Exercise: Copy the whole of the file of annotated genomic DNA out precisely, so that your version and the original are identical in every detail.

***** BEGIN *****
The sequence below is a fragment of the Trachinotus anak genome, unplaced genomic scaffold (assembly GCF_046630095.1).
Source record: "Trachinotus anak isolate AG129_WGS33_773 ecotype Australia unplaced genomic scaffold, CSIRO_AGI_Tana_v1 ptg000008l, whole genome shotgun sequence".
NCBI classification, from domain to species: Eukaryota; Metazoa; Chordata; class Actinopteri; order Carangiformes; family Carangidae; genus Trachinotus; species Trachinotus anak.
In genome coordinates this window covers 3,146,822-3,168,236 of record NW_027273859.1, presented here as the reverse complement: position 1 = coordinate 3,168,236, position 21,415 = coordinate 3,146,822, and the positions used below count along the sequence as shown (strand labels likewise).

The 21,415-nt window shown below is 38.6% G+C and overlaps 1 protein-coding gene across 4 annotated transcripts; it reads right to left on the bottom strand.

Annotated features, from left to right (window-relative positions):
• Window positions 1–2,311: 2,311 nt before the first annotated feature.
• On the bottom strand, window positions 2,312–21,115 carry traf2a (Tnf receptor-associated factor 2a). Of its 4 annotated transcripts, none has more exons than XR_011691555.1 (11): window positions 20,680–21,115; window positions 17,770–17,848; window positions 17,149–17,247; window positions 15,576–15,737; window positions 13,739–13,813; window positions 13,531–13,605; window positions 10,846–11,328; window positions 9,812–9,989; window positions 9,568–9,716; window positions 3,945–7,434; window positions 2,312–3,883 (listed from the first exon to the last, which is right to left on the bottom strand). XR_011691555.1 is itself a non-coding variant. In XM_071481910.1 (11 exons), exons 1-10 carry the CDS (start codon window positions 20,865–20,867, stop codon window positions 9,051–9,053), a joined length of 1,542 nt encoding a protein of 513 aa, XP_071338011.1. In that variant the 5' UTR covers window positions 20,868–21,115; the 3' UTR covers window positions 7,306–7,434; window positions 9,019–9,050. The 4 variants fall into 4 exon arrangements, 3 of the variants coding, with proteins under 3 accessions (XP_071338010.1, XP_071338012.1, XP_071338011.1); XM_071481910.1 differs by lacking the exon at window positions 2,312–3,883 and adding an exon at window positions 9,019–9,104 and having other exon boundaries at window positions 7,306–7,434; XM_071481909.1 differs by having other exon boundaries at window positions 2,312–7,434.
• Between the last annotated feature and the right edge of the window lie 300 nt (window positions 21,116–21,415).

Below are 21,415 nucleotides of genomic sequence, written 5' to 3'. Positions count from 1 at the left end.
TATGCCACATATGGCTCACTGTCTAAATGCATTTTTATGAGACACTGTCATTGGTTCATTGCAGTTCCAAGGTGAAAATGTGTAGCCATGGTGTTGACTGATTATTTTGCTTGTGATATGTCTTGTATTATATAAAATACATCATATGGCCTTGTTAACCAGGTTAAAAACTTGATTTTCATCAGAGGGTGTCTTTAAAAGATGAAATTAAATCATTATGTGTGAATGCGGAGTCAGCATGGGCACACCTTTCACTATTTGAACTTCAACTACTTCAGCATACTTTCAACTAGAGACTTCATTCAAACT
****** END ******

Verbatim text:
The sequence below is a fragment of the Trachinotus anak genome, unplaced genomic scaffold (assembly GCF_046630095.1).
Source record: "Trachinotus anak isolate AG129_WGS33_773 ecotype Australia unplaced genomic scaffold, CSIRO_AGI_Tana_v1 ptg000008l, whole genome shotgun sequence".
NCBI classification, from domain to species: Eukaryota; Metazoa; Chordata; class Actinopteri; order Carangiformes; family Carangidae; genus Trachinotus; species Trachinotus anak.
In genome coordinates this window covers 3,146,822-3,168,236 of record NW_027273859.1, presented here as the reverse complement: position 1 = coordinate 3,168,236, position 21,415 = coordinate 3,146,822, and the positions used below count along the sequence as shown (strand labels likewise).

The 21,415-nt window shown below is 38.6% G+C and overlaps 1 protein-coding gene across 4 annotated transcripts; it reads right to left on the bottom strand.

Annotated features, from left to right (window-relative positions):
• Window positions 1–2,311: 2,311 nt before the first annotated feature.
• On the bottom strand, window positions 2,312–21,115 carry traf2a (Tnf receptor-associated factor 2a). Of its 4 annotated transcripts, none has more exons than XR_011691555.1 (11): window positions 20,680–21,115; window positions 17,770–17,848; window positions 17,149–17,247; window positions 15,576–15,737; window positions 13,739–13,813; window positions 13,531–13,605; window positions 10,846–11,328; window positions 9,812–9,989; window positions 9,568–9,716; window positions 3,945–7,434; window positions 2,312–3,883 (listed from the first exon to the last, which is right to left on the bottom strand). XR_011691555.1 is itself a non-coding variant. In XM_071481910.1 (11 exons), exons 1-10 carry the CDS (start codon window positions 20,865–20,867, stop codon window positions 9,051–9,053), a joined length of 1,542 nt encoding a protein of 513 aa, XP_071338011.1. In that variant the 5' UTR covers window positions 20,868–21,115; the 3' UTR covers window positions 7,306–7,434; window positions 9,019–9,050. The 4 variants fall into 4 exon arrangements, 3 of the variants coding, with proteins under 3 accessions (XP_071338010.1, XP_071338012.1, XP_071338011.1); XM_071481910.1 differs by lacking the exon at window positions 2,312–3,883 and adding an exon at window positions 9,019–9,104 and having other exon boundaries at window positions 7,306–7,434; XM_071481909.1 differs by having other exon boundaries at window positions 2,312–7,434.
• Between the last annotated feature and the right edge of the window lie 300 nt (window positions 21,116–21,415).

Below are 21,415 nucleotides of genomic sequence, written 5' to 3'. Positions count from 1 at the left end.
TATGCCACATATGGCTCACTGTCTAAATGCATTTTTATGAGACACTGTCATTGGTTCATTGCAGTTCCAAGGTGAAAATGTGTAGCCATGGTGTTGACTGATTATTTTGCTTGTGATATGTCTTGTATTATATAAAATACATCATATGGCCTTGTTAACCAGGTTAAAAACTTGATTTTCATCAGAGGGTGTCTTTAAAAGATGAAATTAAATCATTATGTGTGAATGCGGAGTCAGCATGGGCACACCTTTCACTATTTGAACTTCAACTACTTCAGCATACTTTCAACTAGAGACTTCATTCAAACT